Hopkins County-Madisonville Public Library Receives FINRA Investor Education Foundation Grant to Expand Personal Finance Collections to Aid Consumers Following December 2021 Tornado
CLICK HERE TO ACCESS HCMPL’S FINRA INVESTOR EDUCATION FOUNDATION GRANT COLLECTION
The Hopkins County-Madisonville Public Library, which includes its Madisonville and Dawson Springs Branch locations, has expanded its personal finance collections following receipt of a grant from the FINRA Investor Education Foundation (FINRA Foundation).
The additional tools and resources will help ensure that residents have the information they need when making critical money decisions as they repair, rebuild, and recover following the December 2021 tornado.
“When disaster strikes, the community comes together,” said Library Director Joel Meador. “We want everyone to know that the Library is both a welcoming convening place and a location where our families can obtain unbiased information to guide financial choices that will have lasting impact.”
Filing claims, accessing government resources, managing lump-sum payments from insurance companies, and meeting immediate expenses when income might be disrupted — these are just a few of the money challenges that residents in disaster areas must navigate.
FINRA Foundation President Gerri Walsh noted, “Many of us lack experience with these decisions. Nonetheless, we have to get it right the first time around or face long-term financial consequences. Fortunately, the Library has information that can help.”
The expanded personal finance collections at the Library are made possible by a $5,000 grant from the FINRA Foundation. For more than 15 years, the FINRA Foundation has provided funding, staff training, and programs to build the capacity of public libraries to address the financial education needs of people nationwide. Much of this has been accomplished in partnership with the American Library Association through a program known as Smart investing@your library®.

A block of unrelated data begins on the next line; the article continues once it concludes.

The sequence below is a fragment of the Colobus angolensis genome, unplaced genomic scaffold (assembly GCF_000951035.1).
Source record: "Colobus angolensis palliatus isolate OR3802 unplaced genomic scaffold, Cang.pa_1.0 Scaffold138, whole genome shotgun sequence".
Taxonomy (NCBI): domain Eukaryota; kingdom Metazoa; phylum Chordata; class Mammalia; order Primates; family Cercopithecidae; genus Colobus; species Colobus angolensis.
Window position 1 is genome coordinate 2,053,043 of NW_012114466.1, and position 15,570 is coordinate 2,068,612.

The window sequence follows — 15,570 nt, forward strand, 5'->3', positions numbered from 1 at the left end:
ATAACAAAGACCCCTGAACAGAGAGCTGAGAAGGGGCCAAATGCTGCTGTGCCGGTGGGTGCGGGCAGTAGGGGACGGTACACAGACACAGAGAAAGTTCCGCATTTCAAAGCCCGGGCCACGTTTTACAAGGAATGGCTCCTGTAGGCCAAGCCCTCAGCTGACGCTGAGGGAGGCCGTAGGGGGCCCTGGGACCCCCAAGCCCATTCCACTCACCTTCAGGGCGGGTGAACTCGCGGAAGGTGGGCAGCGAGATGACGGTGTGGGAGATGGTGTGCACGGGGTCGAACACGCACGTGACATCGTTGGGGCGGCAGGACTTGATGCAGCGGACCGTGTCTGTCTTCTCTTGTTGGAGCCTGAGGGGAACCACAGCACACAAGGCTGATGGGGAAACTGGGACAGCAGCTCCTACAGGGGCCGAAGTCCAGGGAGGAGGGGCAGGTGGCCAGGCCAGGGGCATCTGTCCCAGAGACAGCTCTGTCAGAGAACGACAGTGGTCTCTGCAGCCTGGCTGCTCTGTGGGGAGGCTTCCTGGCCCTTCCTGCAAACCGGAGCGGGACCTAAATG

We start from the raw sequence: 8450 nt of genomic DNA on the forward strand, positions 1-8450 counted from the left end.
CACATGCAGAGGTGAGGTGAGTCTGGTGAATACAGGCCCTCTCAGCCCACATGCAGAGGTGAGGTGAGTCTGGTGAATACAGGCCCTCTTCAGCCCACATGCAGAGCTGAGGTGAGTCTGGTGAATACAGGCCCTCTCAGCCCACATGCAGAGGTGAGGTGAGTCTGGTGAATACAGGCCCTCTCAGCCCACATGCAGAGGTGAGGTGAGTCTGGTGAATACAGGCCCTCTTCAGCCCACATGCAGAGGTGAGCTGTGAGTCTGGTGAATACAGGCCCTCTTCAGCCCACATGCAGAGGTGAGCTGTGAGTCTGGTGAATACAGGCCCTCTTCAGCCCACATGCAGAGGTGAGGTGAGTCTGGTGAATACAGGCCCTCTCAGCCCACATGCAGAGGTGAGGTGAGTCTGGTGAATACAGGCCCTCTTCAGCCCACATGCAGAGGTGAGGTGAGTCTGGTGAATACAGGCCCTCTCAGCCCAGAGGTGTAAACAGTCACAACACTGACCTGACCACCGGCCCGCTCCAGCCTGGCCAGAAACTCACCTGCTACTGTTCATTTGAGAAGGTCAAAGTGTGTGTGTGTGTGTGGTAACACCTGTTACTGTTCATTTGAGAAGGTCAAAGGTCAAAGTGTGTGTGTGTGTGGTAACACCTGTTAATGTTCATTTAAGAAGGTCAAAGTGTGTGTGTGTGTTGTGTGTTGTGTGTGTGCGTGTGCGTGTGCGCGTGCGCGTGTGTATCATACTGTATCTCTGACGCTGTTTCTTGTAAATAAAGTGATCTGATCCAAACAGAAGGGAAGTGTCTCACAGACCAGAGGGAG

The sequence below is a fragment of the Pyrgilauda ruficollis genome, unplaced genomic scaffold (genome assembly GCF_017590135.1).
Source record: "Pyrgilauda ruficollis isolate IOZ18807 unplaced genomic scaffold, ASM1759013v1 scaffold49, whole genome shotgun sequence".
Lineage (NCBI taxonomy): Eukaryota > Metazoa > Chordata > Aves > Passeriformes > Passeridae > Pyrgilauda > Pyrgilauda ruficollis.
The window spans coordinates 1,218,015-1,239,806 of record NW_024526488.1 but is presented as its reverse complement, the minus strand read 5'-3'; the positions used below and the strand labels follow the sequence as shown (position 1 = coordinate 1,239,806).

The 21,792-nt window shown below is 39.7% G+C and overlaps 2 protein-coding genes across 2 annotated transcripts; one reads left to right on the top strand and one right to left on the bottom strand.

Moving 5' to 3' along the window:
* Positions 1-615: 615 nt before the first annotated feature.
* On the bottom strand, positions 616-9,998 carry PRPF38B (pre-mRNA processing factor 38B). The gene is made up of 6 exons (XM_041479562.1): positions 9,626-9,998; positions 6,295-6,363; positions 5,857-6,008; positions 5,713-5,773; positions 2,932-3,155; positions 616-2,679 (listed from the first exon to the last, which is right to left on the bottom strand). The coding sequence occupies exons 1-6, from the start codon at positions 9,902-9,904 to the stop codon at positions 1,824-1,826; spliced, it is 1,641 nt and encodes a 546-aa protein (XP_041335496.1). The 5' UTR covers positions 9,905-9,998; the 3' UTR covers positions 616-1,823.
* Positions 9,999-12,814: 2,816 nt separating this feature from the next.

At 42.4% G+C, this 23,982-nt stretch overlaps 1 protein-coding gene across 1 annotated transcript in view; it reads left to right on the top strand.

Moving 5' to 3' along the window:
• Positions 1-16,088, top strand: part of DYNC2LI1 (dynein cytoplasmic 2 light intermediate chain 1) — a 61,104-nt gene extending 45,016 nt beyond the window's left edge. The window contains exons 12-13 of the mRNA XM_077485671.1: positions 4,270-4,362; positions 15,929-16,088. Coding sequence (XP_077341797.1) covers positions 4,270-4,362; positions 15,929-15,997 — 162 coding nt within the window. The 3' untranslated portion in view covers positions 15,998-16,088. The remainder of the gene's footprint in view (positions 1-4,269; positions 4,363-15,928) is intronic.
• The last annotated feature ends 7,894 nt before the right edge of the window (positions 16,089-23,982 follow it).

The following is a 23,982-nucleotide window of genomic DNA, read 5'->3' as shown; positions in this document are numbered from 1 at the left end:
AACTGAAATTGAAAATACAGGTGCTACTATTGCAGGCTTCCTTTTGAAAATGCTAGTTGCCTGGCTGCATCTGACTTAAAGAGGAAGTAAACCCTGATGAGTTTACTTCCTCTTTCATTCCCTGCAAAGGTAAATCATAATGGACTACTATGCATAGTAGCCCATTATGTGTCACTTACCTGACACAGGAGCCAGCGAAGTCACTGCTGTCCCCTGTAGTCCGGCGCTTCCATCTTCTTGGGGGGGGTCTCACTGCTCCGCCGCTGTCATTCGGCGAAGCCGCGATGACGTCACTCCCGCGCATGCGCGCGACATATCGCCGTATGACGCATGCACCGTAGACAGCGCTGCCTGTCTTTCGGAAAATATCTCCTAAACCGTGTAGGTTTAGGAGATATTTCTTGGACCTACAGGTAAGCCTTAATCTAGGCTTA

The FINRA Foundation is also providing the Library with multimedia materials that explain the red flags of financial fraud and what people can do to be vigilant and counter the persuasion tactics that fraudsters use.
It is estimated that consumer financial fraud costs Americans more than $50 billion a year, according to FINRA Foundation research. Financial fraud is especially prevalent following major natural disasters. Since it was established in 2005, the National Center for Disaster Fraud, which is part of the U.S. Department of Justice, has logged more than 220,000 disaster-related complaints from all 50 states. Financial fraud makes tough times all the more difficult for people recovering from the trauma inflicted by disasters.
The FINRA Foundation has issued an Alert with practical guidance to help residents protect themselves from fraudulent schemes. (See: www.finrafoundation.org/disaster-fraud-kentucky.)
Ms. Walsh observed, “Recovery follows disaster, but the path to recovery can be smooth or very bumpy. And financial fraud can be one of the biggest potholes along that road. The Hopkins County-Madisonville Public Library has information to help people avoid the financial potholes and bring the route to recovery into sharper focus.”
The FINRA Foundation supports innovative research and educational projects that give Americans the knowledge, skills, and tools to make sound financial decisions throughout life. For more information about FINRA Foundation initiatives, visit finrafoundation.org.